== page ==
Meanwhile, even though the overwhelming likelihood remains that SARS-CoV-2 evolved naturally, the accidental-escape theory hasn’t been ruled out. Still, there are a lot of reasons why that scenario is unlikely. Foremost among them, to my mind, is that it’s hard to imagine how a wild bat virus could evolve the ability to be both infectious to humans and transmissible between humans in a highly controlled laboratory environment, even admitting the possibility of occasional safety lapses (which have so far only been rumored, not proven). Remember, the most closely related bat virus — which cannot infect humans — differs at over 1,200 nucleotides. Nevertheless, making a good-faith effort to rule out that possibility is important, and that is why a group of prominent scientists recently called for a new investigation, suggesting that an earlier one was not as thorough as it should have been.

Assuming that international authorities can come to an agreement on what would constitute a thorough investigation, and the scientists in the Wuhan laboratory are able to cooperate with that investigation (neither of which are inevitable, to be sure), the result will be a report with either of two possible conclusions. The most likely conclusion is that there is no evidence that any virus resembling SARS-CoV-2 was present in the laboratory and therefore SARS-CoV-2 is extremely unlikely to have escaped from there. The much less likely conclusion is that a virus very similar to SARS-CoV-2 (and I mean Very Similar — that is, much more closely related to SARS-CoV-2 than any wild bat viruses the lab might have been studying) was present and safety protocols were breached. The report probably won’t say the latter scenario is absolutely impossible. Science rarely deals in that level of certainty. So any future report is more likely to conclude that a laboratory escape is vanishingly unlikely and therefore that the virus probably emerged naturally from a wild source, even if we never find that source.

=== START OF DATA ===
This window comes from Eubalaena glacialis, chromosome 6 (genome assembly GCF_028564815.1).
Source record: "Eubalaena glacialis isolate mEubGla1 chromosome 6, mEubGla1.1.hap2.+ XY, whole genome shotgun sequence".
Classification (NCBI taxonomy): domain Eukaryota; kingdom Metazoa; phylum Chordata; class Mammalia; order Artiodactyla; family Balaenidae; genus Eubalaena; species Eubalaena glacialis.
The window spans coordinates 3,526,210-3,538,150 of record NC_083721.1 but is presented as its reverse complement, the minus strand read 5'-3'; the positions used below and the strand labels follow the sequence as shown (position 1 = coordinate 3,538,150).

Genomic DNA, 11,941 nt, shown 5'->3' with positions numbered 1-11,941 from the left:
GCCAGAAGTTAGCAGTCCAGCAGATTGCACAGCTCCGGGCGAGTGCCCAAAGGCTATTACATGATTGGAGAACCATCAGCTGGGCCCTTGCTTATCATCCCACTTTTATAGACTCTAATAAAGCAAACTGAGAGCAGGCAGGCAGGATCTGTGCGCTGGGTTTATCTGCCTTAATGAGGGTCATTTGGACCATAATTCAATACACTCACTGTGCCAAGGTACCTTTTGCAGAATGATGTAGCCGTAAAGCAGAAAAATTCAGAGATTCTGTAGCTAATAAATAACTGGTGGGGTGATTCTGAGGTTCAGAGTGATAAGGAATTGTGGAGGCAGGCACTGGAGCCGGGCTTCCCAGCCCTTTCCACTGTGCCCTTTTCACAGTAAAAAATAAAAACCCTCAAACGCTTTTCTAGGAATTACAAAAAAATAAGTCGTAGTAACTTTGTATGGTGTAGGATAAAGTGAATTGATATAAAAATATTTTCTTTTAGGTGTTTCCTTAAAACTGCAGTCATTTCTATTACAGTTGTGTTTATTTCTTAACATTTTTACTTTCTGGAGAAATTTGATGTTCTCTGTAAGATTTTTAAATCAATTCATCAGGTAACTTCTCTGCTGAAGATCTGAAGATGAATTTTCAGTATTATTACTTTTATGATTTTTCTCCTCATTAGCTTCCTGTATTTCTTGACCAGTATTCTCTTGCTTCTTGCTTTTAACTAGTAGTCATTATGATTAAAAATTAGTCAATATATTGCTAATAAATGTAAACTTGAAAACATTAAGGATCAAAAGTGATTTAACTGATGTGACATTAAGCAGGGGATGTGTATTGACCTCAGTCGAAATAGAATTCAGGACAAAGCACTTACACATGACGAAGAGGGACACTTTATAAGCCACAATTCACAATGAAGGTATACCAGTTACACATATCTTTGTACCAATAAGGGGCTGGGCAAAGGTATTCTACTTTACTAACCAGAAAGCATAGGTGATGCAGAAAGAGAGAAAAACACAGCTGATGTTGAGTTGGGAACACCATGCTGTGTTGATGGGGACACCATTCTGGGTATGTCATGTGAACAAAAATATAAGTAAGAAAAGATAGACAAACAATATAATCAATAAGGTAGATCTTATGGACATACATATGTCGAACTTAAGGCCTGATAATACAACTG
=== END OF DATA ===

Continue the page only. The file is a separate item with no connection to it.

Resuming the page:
Some people will not be satisfied. Indeed, they will continue to believe the deliberate bioweapon scenario — the viral equivalent of aliens breaking into the hotel and stealing the cake. We’d all like a definitive answer; we’re unlikely to get one. But it’s worth having some patience while an unlikely but not impossible scenario is investigated.

NCSE Executive Director Ann Reid
Short Bio

Ann Reid is the Executive Director of NCSE.